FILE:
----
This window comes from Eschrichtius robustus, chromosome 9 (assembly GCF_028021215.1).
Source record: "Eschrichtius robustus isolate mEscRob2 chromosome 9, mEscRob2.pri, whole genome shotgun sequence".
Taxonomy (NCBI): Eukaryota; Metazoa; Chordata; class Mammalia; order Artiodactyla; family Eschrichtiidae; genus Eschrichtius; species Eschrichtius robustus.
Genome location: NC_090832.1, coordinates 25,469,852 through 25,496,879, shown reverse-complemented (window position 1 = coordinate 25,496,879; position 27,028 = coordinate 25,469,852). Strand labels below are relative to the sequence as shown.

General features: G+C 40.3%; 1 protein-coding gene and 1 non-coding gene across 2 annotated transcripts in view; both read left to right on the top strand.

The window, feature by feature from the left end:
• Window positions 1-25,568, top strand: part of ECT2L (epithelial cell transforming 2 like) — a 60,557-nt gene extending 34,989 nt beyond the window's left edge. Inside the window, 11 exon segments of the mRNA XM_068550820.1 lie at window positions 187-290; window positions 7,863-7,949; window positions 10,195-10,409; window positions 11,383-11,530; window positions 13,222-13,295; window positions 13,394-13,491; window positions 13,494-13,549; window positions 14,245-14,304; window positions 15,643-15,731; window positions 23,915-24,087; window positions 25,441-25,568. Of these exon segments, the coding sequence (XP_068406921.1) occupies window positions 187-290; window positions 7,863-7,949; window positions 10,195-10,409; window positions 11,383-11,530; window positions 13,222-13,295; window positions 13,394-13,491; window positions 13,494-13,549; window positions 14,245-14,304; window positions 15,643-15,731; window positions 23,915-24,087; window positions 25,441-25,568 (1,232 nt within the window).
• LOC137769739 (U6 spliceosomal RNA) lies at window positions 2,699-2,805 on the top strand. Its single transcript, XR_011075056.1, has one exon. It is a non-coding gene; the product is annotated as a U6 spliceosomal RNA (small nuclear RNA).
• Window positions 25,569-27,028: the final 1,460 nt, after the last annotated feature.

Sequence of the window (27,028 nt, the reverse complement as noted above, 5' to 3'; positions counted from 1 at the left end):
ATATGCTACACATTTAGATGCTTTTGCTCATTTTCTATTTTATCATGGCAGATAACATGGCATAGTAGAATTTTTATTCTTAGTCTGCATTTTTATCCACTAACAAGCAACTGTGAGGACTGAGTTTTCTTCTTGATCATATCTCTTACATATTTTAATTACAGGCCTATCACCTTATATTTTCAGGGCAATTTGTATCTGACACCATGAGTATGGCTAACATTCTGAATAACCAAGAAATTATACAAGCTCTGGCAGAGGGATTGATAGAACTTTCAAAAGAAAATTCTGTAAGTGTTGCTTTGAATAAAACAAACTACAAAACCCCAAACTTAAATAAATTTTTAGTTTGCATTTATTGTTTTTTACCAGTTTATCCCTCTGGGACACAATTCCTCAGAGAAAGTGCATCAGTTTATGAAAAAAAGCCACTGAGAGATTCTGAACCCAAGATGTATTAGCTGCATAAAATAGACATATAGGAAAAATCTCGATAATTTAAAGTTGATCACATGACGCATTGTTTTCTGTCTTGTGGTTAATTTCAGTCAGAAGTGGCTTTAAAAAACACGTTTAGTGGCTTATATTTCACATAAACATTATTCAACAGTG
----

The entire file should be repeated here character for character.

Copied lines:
This window comes from Eschrichtius robustus, chromosome 9 (assembly GCF_028021215.1).
Source record: "Eschrichtius robustus isolate mEscRob2 chromosome 9, mEscRob2.pri, whole genome shotgun sequence".
Taxonomy (NCBI): Eukaryota; Metazoa; Chordata; class Mammalia; order Artiodactyla; family Eschrichtiidae; genus Eschrichtius; species Eschrichtius robustus.
Genome location: NC_090832.1, coordinates 25,469,852 through 25,496,879, shown reverse-complemented (window position 1 = coordinate 25,496,879; position 27,028 = coordinate 25,469,852). Strand labels below are relative to the sequence as shown.

General features: G+C 40.3%; 1 protein-coding gene and 1 non-coding gene across 2 annotated transcripts in view; both read left to right on the top strand.

The window, feature by feature from the left end:
• Window positions 1-25,568, top strand: part of ECT2L (epithelial cell transforming 2 like) — a 60,557-nt gene extending 34,989 nt beyond the window's left edge. Inside the window, 11 exon segments of the mRNA XM_068550820.1 lie at window positions 187-290; window positions 7,863-7,949; window positions 10,195-10,409; window positions 11,383-11,530; window positions 13,222-13,295; window positions 13,394-13,491; window positions 13,494-13,549; window positions 14,245-14,304; window positions 15,643-15,731; window positions 23,915-24,087; window positions 25,441-25,568. Of these exon segments, the coding sequence (XP_068406921.1) occupies window positions 187-290; window positions 7,863-7,949; window positions 10,195-10,409; window positions 11,383-11,530; window positions 13,222-13,295; window positions 13,394-13,491; window positions 13,494-13,549; window positions 14,245-14,304; window positions 15,643-15,731; window positions 23,915-24,087; window positions 25,441-25,568 (1,232 nt within the window).
• LOC137769739 (U6 spliceosomal RNA) lies at window positions 2,699-2,805 on the top strand. Its single transcript, XR_011075056.1, has one exon. It is a non-coding gene; the product is annotated as a U6 spliceosomal RNA (small nuclear RNA).
• Window positions 25,569-27,028: the final 1,460 nt, after the last annotated feature.

Sequence of the window (27,028 nt, the reverse complement as noted above, 5' to 3'; positions counted from 1 at the left end):
ATATGCTACACATTTAGATGCTTTTGCTCATTTTCTATTTTATCATGGCAGATAACATGGCATAGTAGAATTTTTATTCTTAGTCTGCATTTTTATCCACTAACAAGCAACTGTGAGGACTGAGTTTTCTTCTTGATCATATCTCTTACATATTTTAATTACAGGCCTATCACCTTATATTTTCAGGGCAATTTGTATCTGACACCATGAGTATGGCTAACATTCTGAATAACCAAGAAATTATACAAGCTCTGGCAGAGGGATTGATAGAACTTTCAAAAGAAAATTCTGTAAGTGTTGCTTTGAATAAAACAAACTACAAAACCCCAAACTTAAATAAATTTTTAGTTTGCATTTATTGTTTTTTACCAGTTTATCCCTCTGGGACACAATTCCTCAGAGAAAGTGCATCAGTTTATGAAAAAAAGCCACTGAGAGATTCTGAACCCAAGATGTATTAGCTGCATAAAATAGACATATAGGAAAAATCTCGATAATTTAAAGTTGATCACATGACGCATTGTTTTCTGTCTTGTGGTTAATTTCAGTCAGAAGTGGCTTTAAAAAACACGTTTAGTGGCTTATATTTCACATAAACATTATTCAACAGTG